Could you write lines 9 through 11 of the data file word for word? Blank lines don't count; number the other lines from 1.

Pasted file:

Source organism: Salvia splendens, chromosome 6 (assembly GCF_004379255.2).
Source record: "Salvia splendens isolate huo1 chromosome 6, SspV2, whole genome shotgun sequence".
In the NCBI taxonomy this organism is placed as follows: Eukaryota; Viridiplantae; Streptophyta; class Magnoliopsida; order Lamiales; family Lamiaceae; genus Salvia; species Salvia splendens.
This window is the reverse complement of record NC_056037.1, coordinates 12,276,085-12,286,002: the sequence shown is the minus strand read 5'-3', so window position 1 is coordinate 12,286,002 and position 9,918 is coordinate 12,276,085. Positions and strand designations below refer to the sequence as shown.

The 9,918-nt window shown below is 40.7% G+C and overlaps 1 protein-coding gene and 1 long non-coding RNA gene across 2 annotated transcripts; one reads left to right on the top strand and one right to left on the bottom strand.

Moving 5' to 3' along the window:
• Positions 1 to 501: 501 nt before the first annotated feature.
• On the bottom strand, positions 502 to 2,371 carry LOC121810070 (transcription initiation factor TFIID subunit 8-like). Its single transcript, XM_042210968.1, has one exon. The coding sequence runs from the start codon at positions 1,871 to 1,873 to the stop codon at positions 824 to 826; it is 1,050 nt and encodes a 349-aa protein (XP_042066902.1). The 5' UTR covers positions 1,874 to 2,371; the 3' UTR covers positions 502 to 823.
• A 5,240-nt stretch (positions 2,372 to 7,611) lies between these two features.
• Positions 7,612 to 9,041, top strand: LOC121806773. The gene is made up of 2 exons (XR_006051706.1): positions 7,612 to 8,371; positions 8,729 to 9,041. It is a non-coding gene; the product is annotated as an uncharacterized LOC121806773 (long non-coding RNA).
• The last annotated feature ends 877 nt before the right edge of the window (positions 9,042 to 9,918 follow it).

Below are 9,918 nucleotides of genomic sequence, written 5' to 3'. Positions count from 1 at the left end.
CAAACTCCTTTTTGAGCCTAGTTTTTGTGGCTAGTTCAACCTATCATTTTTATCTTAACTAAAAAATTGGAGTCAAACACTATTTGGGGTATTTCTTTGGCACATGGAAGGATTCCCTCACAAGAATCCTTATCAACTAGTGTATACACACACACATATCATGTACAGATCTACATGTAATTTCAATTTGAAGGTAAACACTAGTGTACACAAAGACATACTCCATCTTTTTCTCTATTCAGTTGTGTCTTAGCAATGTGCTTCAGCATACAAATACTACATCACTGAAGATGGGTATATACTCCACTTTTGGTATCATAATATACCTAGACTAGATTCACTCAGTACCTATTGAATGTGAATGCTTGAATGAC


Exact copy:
• A 5,240-nt stretch (positions 2,372 to 7,611) lies between these two features.
• Positions 7,612 to 9,041, top strand: LOC121806773. The gene is made up of 2 exons (XR_006051706.1): positions 7,612 to 8,371; positions 8,729 to 9,041. It is a non-coding gene; the product is annotated as an uncharacterized LOC121806773 (long non-coding RNA).
• The last annotated feature ends 877 nt before the right edge of the window (positions 9,042 to 9,918 follow it).